[Date Prev][Date Next][Thread Prev][Thread Next][Date Index][Edlug Archive Jan 2004
Re: [edlug] debian testing or gentoo?
El jue, 15-01-2004 a las 16:00, Phill Gillespie escribió:
> Unstable is named as such because it can cause your machine to crash,
> break your installation or screw up your data. Over the years there
> have been a few nasty packages that have (accidentally) wrecked my
> system (as I did apt-get upgrade everyday). Quite often packages are
> broken, i.e. have unresolvable dependencies. Notable examples are X,
> Gnome and KDE. They may only stay broken for less than 24 hours but
> that won't help you if you get caught upgrading in that time.
you can always downgrade to the last good known set of working packages,
either using old .debs on /var/cache/apt/archives, using testing
packages if suitable or simply using older snapshots of debian mirrors
> The packages in unstable are there because they need checking for
> Release Critical bugs. If they are proved safe, no RC bugs for 10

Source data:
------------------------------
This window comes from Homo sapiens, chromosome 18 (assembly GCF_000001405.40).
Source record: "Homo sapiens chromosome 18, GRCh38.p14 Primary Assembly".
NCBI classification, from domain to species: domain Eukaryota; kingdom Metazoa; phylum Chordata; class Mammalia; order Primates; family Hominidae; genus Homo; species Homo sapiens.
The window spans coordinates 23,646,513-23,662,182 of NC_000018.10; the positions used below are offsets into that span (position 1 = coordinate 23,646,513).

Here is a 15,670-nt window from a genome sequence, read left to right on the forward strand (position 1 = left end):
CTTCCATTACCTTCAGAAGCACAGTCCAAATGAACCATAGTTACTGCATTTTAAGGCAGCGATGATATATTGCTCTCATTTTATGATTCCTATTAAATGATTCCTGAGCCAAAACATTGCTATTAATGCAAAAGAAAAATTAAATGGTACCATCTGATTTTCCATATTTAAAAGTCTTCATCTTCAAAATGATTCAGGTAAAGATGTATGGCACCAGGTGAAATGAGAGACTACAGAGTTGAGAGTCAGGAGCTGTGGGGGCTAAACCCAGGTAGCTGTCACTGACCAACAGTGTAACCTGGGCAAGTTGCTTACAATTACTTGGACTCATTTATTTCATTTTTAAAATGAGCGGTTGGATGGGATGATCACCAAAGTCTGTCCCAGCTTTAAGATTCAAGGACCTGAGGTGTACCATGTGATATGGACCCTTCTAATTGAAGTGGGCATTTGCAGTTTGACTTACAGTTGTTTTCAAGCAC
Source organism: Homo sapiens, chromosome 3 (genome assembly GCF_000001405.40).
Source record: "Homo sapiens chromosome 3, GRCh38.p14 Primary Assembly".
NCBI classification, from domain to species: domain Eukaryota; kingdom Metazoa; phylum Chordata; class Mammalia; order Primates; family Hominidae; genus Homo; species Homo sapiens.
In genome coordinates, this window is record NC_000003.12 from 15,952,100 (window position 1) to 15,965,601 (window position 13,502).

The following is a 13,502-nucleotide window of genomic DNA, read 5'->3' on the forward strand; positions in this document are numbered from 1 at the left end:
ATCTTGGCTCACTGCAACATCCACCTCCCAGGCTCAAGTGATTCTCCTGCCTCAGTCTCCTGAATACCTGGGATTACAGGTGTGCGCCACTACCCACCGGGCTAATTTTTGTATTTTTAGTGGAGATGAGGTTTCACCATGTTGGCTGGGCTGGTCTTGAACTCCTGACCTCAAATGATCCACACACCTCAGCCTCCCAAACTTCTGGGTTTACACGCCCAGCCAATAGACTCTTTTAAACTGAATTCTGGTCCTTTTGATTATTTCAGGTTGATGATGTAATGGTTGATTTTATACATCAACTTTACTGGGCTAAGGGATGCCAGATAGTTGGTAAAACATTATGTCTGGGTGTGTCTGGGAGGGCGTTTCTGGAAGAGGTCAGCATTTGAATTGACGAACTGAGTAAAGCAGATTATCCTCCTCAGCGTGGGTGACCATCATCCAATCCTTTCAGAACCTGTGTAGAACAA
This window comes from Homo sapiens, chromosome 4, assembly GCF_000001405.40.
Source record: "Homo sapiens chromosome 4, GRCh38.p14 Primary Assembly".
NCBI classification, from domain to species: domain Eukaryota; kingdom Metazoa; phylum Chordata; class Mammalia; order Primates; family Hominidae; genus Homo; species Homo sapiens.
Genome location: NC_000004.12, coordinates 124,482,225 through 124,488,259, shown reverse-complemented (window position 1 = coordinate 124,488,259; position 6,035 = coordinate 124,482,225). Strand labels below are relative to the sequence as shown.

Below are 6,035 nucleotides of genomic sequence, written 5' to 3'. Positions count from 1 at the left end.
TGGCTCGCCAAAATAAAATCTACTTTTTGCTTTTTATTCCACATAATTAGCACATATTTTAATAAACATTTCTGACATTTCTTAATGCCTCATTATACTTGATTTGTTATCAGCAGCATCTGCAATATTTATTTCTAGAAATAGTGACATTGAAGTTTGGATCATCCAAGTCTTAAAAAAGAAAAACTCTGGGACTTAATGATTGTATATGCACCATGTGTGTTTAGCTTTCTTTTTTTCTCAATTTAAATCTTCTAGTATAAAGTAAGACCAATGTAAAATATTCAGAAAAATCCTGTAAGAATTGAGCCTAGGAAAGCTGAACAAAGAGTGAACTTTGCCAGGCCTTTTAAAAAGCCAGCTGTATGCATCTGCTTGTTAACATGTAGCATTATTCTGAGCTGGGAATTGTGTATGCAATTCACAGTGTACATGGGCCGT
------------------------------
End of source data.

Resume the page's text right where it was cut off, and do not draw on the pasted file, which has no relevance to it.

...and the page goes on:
> consecutive days, they get passed down to Testing. Last summer
> unstable has regular updates of Samba 3.0 alpha pre-releases, clearly
> an unstable product.
yep, true... testing/unstable also means that programs may work
different as expected (ie: upgrading may require some work fiddling with
configs... on stable you don't have to fix anything if there's a new
package because it'll work exactly as before - except, of course, there
was a license violation or something like that which may remove
capabilities on some software).
> For a user un-sure of how to fix broken dependencies then unstable is
> not the platform for you. Testing is far more reliable and quite up
> to date. Unstable is for those who like the absolute bleeding edge
> (let's briefly ignore experimental!).
Yeah, as I said before testing (sarge) becoming stable will come soon,
so unstable isn't as "interesting" as on some other occasions ;-)
(Experimental is not a full debian branch such as stable, testing or
unstable, ie: you can't install experimental. On experimental you can
find packages that, whether they fail, they'll definitely break your
system: libc, X, dpkg,... You don't want to use any experimental .deb
unless you're a debian developer ;-) )
And by the way you can always use testing and use "pinning" to get
software from unstable if you really want it, as the packages eventually
will be uploaded to testing :-)
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